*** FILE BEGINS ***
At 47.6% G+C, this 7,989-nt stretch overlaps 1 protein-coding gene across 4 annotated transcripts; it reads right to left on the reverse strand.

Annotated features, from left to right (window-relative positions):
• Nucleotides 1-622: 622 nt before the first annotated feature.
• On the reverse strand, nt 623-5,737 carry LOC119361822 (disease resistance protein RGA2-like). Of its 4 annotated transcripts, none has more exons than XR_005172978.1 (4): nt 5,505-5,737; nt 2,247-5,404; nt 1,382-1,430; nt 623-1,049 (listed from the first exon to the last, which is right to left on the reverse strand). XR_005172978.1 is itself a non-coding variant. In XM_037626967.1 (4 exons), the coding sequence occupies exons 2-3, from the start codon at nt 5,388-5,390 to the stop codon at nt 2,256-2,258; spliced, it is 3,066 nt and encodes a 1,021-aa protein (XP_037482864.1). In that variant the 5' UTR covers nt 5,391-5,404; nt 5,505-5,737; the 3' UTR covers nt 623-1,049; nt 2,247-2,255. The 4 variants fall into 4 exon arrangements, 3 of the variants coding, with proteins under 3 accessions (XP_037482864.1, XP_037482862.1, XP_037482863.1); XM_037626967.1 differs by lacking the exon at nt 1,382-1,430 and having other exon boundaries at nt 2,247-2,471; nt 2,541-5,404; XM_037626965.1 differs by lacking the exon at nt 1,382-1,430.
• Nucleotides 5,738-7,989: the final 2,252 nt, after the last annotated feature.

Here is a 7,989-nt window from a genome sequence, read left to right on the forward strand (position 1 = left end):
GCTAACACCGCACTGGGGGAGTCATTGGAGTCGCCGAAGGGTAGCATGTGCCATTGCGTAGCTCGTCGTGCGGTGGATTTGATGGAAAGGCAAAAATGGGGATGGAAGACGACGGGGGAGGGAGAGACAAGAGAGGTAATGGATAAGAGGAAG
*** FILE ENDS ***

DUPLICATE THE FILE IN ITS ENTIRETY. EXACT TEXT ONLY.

At 47.6% G+C, this 7,989-nt stretch overlaps 1 protein-coding gene across 4 annotated transcripts; it reads right to left on the reverse strand.

Annotated features, from left to right (window-relative positions):
• Nucleotides 1-622: 622 nt before the first annotated feature.
• On the reverse strand, nt 623-5,737 carry LOC119361822 (disease resistance protein RGA2-like). Of its 4 annotated transcripts, none has more exons than XR_005172978.1 (4): nt 5,505-5,737; nt 2,247-5,404; nt 1,382-1,430; nt 623-1,049 (listed from the first exon to the last, which is right to left on the reverse strand). XR_005172978.1 is itself a non-coding variant. In XM_037626967.1 (4 exons), the coding sequence occupies exons 2-3, from the start codon at nt 5,388-5,390 to the stop codon at nt 2,256-2,258; spliced, it is 3,066 nt and encodes a 1,021-aa protein (XP_037482864.1). In that variant the 5' UTR covers nt 5,391-5,404; nt 5,505-5,737; the 3' UTR covers nt 623-1,049; nt 2,247-2,255. The 4 variants fall into 4 exon arrangements, 3 of the variants coding, with proteins under 3 accessions (XP_037482864.1, XP_037482862.1, XP_037482863.1); XM_037626967.1 differs by lacking the exon at nt 1,382-1,430 and having other exon boundaries at nt 2,247-2,471; nt 2,541-5,404; XM_037626965.1 differs by lacking the exon at nt 1,382-1,430.
• Nucleotides 5,738-7,989: the final 2,252 nt, after the last annotated feature.

Here is a 7,989-nt window from a genome sequence, read left to right on the forward strand (position 1 = left end):
GCTAACACCGCACTGGGGGAGTCATTGGAGTCGCCGAAGGGTAGCATGTGCCATTGCGTAGCTCGTCGTGCGGTGGATTTGATGGAAAGGCAAAAATGGGGATGGAAGACGACGGGGGAGGGAGAGACAAGAGAGGTAATGGATAAGAGGAAG